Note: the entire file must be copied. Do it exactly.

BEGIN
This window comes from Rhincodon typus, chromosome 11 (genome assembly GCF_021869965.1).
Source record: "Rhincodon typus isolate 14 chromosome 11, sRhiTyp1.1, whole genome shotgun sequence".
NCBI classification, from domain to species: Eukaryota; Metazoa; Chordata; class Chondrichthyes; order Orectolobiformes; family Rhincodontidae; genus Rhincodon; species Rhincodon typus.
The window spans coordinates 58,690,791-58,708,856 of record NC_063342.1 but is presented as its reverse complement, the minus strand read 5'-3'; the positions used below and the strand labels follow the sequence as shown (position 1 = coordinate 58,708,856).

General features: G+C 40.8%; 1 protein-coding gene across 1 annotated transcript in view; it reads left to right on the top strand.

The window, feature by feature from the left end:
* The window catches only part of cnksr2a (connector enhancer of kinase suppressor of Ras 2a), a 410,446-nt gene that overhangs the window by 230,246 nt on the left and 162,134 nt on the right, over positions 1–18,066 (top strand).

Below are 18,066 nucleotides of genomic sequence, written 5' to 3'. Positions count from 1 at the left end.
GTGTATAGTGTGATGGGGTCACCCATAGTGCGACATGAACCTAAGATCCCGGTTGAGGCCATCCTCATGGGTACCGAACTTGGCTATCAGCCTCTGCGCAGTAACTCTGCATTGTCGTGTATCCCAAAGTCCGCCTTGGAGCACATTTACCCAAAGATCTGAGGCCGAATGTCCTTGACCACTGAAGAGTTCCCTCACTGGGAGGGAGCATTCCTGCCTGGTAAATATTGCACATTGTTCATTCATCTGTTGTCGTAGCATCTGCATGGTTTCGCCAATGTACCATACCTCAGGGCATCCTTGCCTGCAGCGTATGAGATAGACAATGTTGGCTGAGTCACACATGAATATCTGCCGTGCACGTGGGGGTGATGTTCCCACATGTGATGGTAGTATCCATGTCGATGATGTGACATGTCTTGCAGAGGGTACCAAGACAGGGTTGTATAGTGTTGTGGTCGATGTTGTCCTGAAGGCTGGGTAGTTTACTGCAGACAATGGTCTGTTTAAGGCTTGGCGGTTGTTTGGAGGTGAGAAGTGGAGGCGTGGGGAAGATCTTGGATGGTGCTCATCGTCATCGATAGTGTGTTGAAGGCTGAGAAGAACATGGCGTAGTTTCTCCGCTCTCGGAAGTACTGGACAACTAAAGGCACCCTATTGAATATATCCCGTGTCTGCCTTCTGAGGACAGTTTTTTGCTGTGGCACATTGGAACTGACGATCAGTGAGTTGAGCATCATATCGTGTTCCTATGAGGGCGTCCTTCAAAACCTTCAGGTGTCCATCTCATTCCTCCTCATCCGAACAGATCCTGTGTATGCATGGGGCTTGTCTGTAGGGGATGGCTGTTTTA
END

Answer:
This window comes from Rhincodon typus, chromosome 11 (genome assembly GCF_021869965.1).
Source record: "Rhincodon typus isolate 14 chromosome 11, sRhiTyp1.1, whole genome shotgun sequence".
NCBI classification, from domain to species: Eukaryota; Metazoa; Chordata; class Chondrichthyes; order Orectolobiformes; family Rhincodontidae; genus Rhincodon; species Rhincodon typus.
The window spans coordinates 58,690,791-58,708,856 of record NC_063342.1 but is presented as its reverse complement, the minus strand read 5'-3'; the positions used below and the strand labels follow the sequence as shown (position 1 = coordinate 58,708,856).

General features: G+C 40.8%; 1 protein-coding gene across 1 annotated transcript in view; it reads left to right on the top strand.

The window, feature by feature from the left end:
* The window catches only part of cnksr2a (connector enhancer of kinase suppressor of Ras 2a), a 410,446-nt gene that overhangs the window by 230,246 nt on the left and 162,134 nt on the right, over positions 1–18,066 (top strand).

Below are 18,066 nucleotides of genomic sequence, written 5' to 3'. Positions count from 1 at the left end.
GTGTATAGTGTGATGGGGTCACCCATAGTGCGACATGAACCTAAGATCCCGGTTGAGGCCATCCTCATGGGTACCGAACTTGGCTATCAGCCTCTGCGCAGTAACTCTGCATTGTCGTGTATCCCAAAGTCCGCCTTGGAGCACATTTACCCAAAGATCTGAGGCCGAATGTCCTTGACCACTGAAGAGTTCCCTCACTGGGAGGGAGCATTCCTGCCTGGTAAATATTGCACATTGTTCATTCATCTGTTGTCGTAGCATCTGCATGGTTTCGCCAATGTACCATACCTCAGGGCATCCTTGCCTGCAGCGTATGAGATAGACAATGTTGGCTGAGTCACACATGAATATCTGCCGTGCACGTGGGGGTGATGTTCCCACATGTGATGGTAGTATCCATGTCGATGATGTGACATGTCTTGCAGAGGGTACCAAGACAGGGTTGTATAGTGTTGTGGTCGATGTTGTCCTGAAGGCTGGGTAGTTTACTGCAGACAATGGTCTGTTTAAGGCTTGGCGGTTGTTTGGAGGTGAGAAGTGGAGGCGTGGGGAAGATCTTGGATGGTGCTCATCGTCATCGATAGTGTGTTGAAGGCTGAGAAGAACATGGCGTAGTTTCTCCGCTCTCGGAAGTACTGGACAACTAAAGGCACCCTATTGAATATATCCCGTGTCTGCCTTCTGAGGACAGTTTTTTGCTGTGGCACATTGGAACTGACGATCAGTGAGTTGAGCATCATATCGTGTTCCTATGAGGGCGTCCTTCAAAACCTTCAGGTGTCCATCTCATTCCTCCTCATCCGAACAGATCCTGTGTATGCATGGGGCTTGTCTGTAGGGGATGGCTGTTTTA